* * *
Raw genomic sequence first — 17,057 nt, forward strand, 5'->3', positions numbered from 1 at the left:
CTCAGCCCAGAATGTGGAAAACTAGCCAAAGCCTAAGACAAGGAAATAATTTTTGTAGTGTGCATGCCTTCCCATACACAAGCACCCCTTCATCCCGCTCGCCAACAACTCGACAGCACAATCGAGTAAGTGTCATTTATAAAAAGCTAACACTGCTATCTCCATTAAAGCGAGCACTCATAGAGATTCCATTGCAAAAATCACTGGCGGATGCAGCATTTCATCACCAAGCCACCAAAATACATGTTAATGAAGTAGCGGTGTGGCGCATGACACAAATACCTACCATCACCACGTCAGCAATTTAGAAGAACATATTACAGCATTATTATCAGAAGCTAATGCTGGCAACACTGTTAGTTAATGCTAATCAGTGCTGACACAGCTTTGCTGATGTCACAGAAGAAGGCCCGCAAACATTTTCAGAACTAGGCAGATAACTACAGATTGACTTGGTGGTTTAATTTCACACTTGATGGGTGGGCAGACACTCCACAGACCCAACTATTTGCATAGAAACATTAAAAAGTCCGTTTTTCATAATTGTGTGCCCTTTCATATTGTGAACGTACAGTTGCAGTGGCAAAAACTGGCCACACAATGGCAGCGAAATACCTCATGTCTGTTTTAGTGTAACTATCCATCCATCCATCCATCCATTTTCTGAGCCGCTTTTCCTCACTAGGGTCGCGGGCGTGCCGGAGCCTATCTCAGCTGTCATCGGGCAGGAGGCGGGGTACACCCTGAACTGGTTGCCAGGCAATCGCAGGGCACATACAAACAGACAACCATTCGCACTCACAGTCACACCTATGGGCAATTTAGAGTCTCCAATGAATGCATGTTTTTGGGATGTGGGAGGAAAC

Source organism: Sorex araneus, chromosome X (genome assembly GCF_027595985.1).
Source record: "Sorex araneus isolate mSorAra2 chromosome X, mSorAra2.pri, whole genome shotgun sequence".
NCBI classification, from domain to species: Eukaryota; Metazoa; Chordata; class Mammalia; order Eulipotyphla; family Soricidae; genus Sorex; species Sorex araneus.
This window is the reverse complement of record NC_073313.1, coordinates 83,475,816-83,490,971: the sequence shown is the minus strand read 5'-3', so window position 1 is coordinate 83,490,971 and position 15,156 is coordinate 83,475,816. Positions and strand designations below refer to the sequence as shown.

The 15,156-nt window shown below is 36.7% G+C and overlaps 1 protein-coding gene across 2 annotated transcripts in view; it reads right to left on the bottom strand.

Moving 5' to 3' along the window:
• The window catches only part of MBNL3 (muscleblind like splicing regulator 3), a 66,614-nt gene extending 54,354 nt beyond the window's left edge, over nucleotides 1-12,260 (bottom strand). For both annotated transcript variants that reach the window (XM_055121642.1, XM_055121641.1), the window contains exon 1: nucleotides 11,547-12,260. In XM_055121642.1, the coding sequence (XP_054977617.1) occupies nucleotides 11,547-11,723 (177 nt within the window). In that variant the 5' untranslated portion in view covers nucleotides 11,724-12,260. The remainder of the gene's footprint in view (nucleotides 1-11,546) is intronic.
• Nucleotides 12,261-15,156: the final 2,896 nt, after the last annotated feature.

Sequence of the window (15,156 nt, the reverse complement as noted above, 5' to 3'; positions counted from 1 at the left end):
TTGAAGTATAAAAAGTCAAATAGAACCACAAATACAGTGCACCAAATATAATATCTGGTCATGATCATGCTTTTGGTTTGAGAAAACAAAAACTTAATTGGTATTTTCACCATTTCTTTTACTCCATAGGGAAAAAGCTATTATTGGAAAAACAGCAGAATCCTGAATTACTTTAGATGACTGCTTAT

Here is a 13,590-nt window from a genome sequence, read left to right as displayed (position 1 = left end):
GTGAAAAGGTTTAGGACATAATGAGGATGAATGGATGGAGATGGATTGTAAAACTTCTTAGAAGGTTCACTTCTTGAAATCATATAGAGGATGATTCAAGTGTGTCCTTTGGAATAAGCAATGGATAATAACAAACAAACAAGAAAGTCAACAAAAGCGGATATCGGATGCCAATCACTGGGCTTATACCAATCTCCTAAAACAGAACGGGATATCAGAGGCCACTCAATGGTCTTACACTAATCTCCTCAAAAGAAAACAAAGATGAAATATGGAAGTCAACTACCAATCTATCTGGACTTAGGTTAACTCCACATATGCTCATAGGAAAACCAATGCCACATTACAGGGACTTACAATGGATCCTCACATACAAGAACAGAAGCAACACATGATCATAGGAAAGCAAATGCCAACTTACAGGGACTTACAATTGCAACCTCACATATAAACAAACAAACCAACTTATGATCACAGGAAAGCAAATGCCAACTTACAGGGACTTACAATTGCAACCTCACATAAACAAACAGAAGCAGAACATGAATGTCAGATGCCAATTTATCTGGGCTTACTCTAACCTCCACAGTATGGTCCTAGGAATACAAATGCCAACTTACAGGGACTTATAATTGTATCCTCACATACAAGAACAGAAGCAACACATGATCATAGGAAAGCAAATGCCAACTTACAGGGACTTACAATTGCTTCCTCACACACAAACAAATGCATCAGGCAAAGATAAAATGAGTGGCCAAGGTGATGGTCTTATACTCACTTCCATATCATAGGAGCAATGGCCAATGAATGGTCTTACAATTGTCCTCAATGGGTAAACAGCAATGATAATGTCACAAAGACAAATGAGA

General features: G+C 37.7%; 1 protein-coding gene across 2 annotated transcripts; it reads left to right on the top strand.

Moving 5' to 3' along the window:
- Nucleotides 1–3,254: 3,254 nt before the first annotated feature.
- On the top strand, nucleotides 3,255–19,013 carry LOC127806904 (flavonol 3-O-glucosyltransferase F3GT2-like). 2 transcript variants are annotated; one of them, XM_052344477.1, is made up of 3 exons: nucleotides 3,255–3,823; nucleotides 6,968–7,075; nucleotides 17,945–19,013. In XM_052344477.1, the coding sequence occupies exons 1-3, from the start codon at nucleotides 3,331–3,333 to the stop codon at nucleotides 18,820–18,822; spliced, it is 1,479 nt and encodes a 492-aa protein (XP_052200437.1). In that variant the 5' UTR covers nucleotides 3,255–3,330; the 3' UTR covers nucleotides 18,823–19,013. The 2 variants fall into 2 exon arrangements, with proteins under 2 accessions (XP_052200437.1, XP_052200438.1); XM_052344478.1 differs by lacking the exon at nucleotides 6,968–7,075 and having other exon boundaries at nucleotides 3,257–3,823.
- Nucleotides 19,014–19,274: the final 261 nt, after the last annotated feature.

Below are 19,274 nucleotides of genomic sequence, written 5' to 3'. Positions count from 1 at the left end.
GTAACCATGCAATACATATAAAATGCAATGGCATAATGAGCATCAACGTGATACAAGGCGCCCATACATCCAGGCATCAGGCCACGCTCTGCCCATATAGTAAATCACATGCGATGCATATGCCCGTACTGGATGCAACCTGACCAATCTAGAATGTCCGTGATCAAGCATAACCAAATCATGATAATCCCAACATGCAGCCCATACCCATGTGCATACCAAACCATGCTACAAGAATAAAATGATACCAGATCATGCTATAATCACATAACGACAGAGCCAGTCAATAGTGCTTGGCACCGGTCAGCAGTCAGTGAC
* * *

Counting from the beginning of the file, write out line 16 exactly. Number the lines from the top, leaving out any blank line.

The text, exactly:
Moving 5' to 3' along the window: